The Last Post: Closing One Door, Opening a Window

It’s been eight months since I started this blog and I’m very proud of the work I’ve done. But more importantly, I’ve immensely grateful for everything I’ve learned in the process. I’ve found tools to enhance my creativity and productivity. I have rekindled my passion for writing. I’ve developed a routine that harnesses my imagination. And because of that, I’m dedicating myself to living in a way that best serves my creative goals.

What does that mean? It means that there may come a day where the right company offers me the right position behind a desk with hours that range from 9 to 5. And when I say “right” I mean a company that produces the content I wish to produce and a position that will allow me to grow and build with a team of storytellers. But for today, right now, I’m going to strive to live and work outside of a cubicle, outside of the 9 to 5.

To achieve that I must put on my “indie” writing hat, or should I say “hoodie” and get to work. So I won’t have much time for Creatives Culture anymore. Should you come across this posting many moons after its original publishing, I highly recommend reading two works that changed my life. First check out a commencement speech by J.C. Herz and then check out The Accidental Creative. Between those two you will find everything you need to survive in corporate America and/or be a creative individual.

If you are looking for me, you can find me on Twitter @dubysquared to see what’s engaging me, on Tumblr at wandaweithers.tumblr.com to see what is inspiring me or see what I’m writing at writtenbywanda.com–my online portfolio. I leave you with the famed 2005 Standford Commencement speech by Steve Jobs. Rest in Peace.

Wanda
Living with no plan b!

Steve Jobs, 1955-2011: The Web Remembers

I join the rest of the in mourning the loss of Steve Jobs. I had an iBook in 2000, when there were no software programs that worked on both PC and Mac computers. Steve’s dedication to Pixar in the early years is what creative entrepreneurs dream of. I actually shed some tears for this amazing innovator whom I never met but changed my life.

Steve Jobs, 1955-2011: The Web Remembers.

Steve Jobs' Ten Commandments

My Book of the Year//Book Review: The Accidental Creative by Todd Henry

Ok, by best, I mean non-fiction book (the best fiction book goes to the Steig Larson’s “Girl Who Kicked The Hornest’s Nest.”) The Accidental Creative: How To Be Brilliant at a Moment’s Notice, though, holds in it all the practices and principles that I could only hope every creative executive. The author Todd Henry and the complimenting web site are dedicated to “free[ing] creative teams to do brilliant work. We do this by equipping them with the proper mindset, the right tools, and the systems they need to thrive.” In fact if I had found the book and the site earlier this year, I may not have started this blog.

The author, a self-described “arms dealer for the creative revolution” provides tools for anyone to bring consistent brilliance into their daily lives. If there is a phrase that could trump “highly recommend” or “strongly urge” I would insert that now. Henry speaks to any individual who is called upon to generate ideas and solve problems–from artists to product managers–this book can change your life. I mean that.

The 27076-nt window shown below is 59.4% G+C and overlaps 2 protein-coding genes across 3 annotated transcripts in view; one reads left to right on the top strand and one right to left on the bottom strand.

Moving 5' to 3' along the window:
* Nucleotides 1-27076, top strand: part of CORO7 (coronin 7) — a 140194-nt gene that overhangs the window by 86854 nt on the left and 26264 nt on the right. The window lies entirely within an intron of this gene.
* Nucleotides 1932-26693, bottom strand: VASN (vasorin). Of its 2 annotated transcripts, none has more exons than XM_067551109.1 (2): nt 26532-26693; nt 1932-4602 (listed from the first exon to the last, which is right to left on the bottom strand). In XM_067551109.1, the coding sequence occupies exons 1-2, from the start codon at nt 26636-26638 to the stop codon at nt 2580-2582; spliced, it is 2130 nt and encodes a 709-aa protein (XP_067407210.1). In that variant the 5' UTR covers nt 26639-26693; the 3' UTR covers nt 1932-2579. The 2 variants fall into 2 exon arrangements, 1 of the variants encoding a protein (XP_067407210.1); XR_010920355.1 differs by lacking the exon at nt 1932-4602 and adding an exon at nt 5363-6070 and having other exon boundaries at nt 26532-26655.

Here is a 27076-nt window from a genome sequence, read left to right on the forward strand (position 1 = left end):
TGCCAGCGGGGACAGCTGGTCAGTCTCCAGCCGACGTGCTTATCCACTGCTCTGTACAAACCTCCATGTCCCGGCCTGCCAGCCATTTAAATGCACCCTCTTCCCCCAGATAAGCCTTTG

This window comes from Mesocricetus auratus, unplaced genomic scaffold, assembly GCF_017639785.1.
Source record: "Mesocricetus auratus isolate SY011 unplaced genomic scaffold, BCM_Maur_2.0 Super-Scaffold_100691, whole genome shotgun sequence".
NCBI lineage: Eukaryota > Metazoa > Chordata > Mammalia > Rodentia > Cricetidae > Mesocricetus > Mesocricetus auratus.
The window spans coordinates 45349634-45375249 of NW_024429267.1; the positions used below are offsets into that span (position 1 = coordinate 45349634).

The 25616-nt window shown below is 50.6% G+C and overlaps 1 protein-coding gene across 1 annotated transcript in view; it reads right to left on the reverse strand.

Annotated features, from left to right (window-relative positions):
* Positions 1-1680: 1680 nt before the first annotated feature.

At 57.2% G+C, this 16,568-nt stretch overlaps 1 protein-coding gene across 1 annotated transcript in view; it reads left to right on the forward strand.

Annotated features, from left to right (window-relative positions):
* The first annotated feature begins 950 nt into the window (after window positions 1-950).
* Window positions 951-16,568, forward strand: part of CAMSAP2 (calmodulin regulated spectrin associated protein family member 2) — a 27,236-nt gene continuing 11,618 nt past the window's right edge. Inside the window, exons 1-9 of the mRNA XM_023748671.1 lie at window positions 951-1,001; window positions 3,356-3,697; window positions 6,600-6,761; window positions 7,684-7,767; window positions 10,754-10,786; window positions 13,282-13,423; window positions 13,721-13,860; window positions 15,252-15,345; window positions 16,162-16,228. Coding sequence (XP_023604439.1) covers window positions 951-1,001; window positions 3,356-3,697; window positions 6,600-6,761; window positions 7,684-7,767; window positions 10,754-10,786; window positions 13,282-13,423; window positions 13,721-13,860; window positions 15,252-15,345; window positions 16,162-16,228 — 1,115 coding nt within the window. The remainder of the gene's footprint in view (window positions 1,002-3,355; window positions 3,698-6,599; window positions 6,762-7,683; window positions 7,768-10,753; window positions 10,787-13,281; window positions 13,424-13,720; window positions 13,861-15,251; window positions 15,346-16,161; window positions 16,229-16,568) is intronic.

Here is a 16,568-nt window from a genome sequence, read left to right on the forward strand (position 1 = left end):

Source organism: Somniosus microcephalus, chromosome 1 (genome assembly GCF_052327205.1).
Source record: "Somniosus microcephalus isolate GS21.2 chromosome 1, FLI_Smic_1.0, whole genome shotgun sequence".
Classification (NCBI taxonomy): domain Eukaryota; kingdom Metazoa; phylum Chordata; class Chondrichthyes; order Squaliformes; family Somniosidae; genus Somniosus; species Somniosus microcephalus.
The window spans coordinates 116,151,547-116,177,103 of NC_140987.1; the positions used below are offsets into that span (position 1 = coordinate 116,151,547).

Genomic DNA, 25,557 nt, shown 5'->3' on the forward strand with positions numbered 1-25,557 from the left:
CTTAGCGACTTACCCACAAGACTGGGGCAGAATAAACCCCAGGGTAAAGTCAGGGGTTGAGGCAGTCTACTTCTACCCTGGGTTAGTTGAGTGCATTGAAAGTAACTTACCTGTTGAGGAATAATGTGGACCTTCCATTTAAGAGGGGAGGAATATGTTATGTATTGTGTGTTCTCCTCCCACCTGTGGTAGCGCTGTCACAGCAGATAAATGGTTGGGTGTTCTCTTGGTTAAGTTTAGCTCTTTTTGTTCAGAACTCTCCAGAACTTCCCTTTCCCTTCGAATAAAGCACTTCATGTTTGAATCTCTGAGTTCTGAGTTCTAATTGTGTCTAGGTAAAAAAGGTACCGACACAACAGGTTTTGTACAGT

Henry understands to the toxic habits and convoluted reasoning that plague many corporate environments. I smiled and shook my head several times as I read this book. I wondered if he ever walked the halls of my old office buildings seeing statements such as “a workplace in which rationalization and mediocrity become the norm. Innovation is often the rallying cry, but bunting for singles is the everyday ethic.”

From this vantage point he offers acute diagnosis for what prevents us from being consistently creative. Then he follows his analysis with cures that can be implemented immediately. Henry says, “To unleash your creative potential now and thrive over the long-term, you need to establish your own rhythm–one that is independent of the pressures and expectations you face each day.”

The most profound teaching for me was Henry imploring his readers to live with intentionality, choice and discipline. “…effective creating begins the moment you decide to reclaim the natural rhythms of your creative process and structure your life around them.” As with any “self-help” or instructional book, it’s some times hard to implement all the suggestions consistently and correctly. But living with intentionality, choice and discipline was the starting point I chose and it has infected my entire life.

Intentionality means I only go with the flow on vacation. I wake up every morning with purpose and focus. In my case, to be a great storyteller. More importantly, I check in with myself to make sure that I’m on track to accomplish my goals from time to time. Choice means I remind myself of each day’s opportunity cost. If choose to watch X amount of hours of television, that also means I choose not to spend that time reading, writing or working on my goals. “You can do almost anything you want, but not everything you want.” Discipline means getting the task done despite how I feel. “Comfort is frequently the enemy of greatness.”

My apologies for so many quotes, but the book is just that good. Henry hits the mark. If you are looking for a book to jumpstart a sluggish career or seeking methods to improve your creativity, this is the book for you. I’ll be referring to it regularly as I re-enter the workforce. (Read more on that here.)

Check out this video about the book. It’s just as good as my review. (wink)